5. Jennifer in KS says:

    Your words are so evocative – and as beautiful as your work with the Earth. Thank you for sharing your reflective practice and for the inspiration it provides to us, your readers.
    Best regards,
    Jennifer in KS

  6. Jennifer Taylor says:

    Each one of your posts is a special gift. This one is peaceful and contemplative, bringing many beautiful images to mind. As so often happens when I read one of your posts, I cannot wait to get outside and start gardening in one way or another.
    Thank you Deborah!

  7. Sandra Barnes says:

    I love your website Deborah. Your Spring planted containers are so inspirational, as are all your posts. I enjoy looking back through your blogs. I would love to visit your shop but it is too far away from Staffordshire in England!
    I look forward to more ideas from your site.
    Kind regards

    Sandra Barnes

  8. Quite elegantly written.
    Beautiful photos.
    So many garden — and life — lessons.
    This is one of your best.


  9. So peaceful before the giant amount of work to begin. A happy start. I love the galvanized pots; can you tell me what the long slender plant is in the middle? This combination is so, well, springlike.

  10. Theresa Ullerich says:

    I love the magnolia and crabapple blossoms on the ground just as much as in the tree. It’s a special day of spring when the ground is covered with pink flowers.

  11. Your lawn & hedge, oh my, RIPE. Decadent. Rich.

    Of the ages. No caption required, they proclaim spring.


  12. Active listening, I love it! It really is life or death in the garden, and we learn so much in terms of balance and coping with hope and grief. How to dare to hope for a new spring and when to end things that are not working. It is also that living thing, that we see that we can make a difference.

  13. such a lovely thought process. such lovely values……and such a lovely Corgi across the lawn! we have Corgi mix rescues……and one has that coloring; but because he is part something else….he has a 6 inch long tail with a white tip! Our very first “Corgi mix” rescued in LA “Gang territory” turned out to be a “pure bred Swedish Vallhund” the predecessor of the Corgi…rescued from extinction….and very few in this country. We think she was purchased and when the owner died shortly after; she was given to the housekeeper. We found her on the street! Best dog we ever had…..and we had her for 17 years!
    Your garden values are wonderful….and I love your blog! Thank you! I live in Santa Barbara!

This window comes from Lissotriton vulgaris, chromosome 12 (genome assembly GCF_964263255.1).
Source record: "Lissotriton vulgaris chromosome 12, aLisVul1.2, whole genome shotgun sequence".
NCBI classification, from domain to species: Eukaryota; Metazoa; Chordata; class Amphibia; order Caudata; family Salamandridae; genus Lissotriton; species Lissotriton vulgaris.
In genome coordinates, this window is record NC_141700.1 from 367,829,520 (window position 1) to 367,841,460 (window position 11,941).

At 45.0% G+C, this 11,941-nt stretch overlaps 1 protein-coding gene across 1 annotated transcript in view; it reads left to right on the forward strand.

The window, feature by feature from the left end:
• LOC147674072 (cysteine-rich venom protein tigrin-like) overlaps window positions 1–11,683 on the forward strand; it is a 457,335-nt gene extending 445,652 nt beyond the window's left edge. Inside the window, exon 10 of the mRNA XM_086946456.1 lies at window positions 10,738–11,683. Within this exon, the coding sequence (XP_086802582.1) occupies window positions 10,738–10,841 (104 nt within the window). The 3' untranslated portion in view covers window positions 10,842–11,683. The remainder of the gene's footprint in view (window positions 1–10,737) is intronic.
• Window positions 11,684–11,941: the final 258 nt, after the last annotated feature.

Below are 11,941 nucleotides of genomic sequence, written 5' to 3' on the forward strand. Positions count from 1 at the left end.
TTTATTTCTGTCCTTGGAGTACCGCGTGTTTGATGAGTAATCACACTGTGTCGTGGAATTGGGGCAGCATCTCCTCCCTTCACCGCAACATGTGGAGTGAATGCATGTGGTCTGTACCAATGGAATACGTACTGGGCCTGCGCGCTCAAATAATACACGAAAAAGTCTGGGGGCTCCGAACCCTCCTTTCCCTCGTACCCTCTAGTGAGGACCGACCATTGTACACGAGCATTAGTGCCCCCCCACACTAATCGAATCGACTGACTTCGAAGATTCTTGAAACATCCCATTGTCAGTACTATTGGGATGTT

I remember CZ Guest gave a talk at the Arboretum in Pasadena years ago…..(I grew up there and lived there until 20 years ago) and she showed slides of her pots wrapped in straw and things….covered with snow. She said…..”You people in Southern California have no idea how lucky you are!” But….yes. We do! I love your blog….and so admire your courage with your winters! We have one daughter (of 3) who lives in Marblehead, Mass. She lost a 14 year old climbing rose winter before last…..hoped it would recover… didn’t, Courage I don’t have! Other two live within a quarter of a mile……here in Montecito! It is a micro-climate……I hope you will visit! I have a tiny guest house! You are invited!

  14. Carolyn Neiman says:


  15. Beautiful. Thank you for sharing your thoughts with us.

  16. debra @ 5th and state says:

    your prose, as your gardens, speak magic.
    congrats to a 24 year collaboration, happy spring

  17. Alicia Whitaker says:

    Inspired and inspiring Deborah! You have captured the ups and downs of this unusual season and have left us, as always, optimistic about what’s ahead. I love your blog and I particularly love this post. Thank you! Alicia

  18. Beautifully expressed! I find the more winters I survive, the greater my pleasure in spring! So excited to see everything green up and come to life!

  19. Linda Sampsel says:

    Love your posts!

  20. Deborah:

    Thanks for this post Deborah. I’m ready to drive home now and so much here to think about.

    “This is the most important part of my work-to be receptive to hearing what gets spoken back”

    This refers to the garden, of course, but oh so much more….

    Have a wonderful week.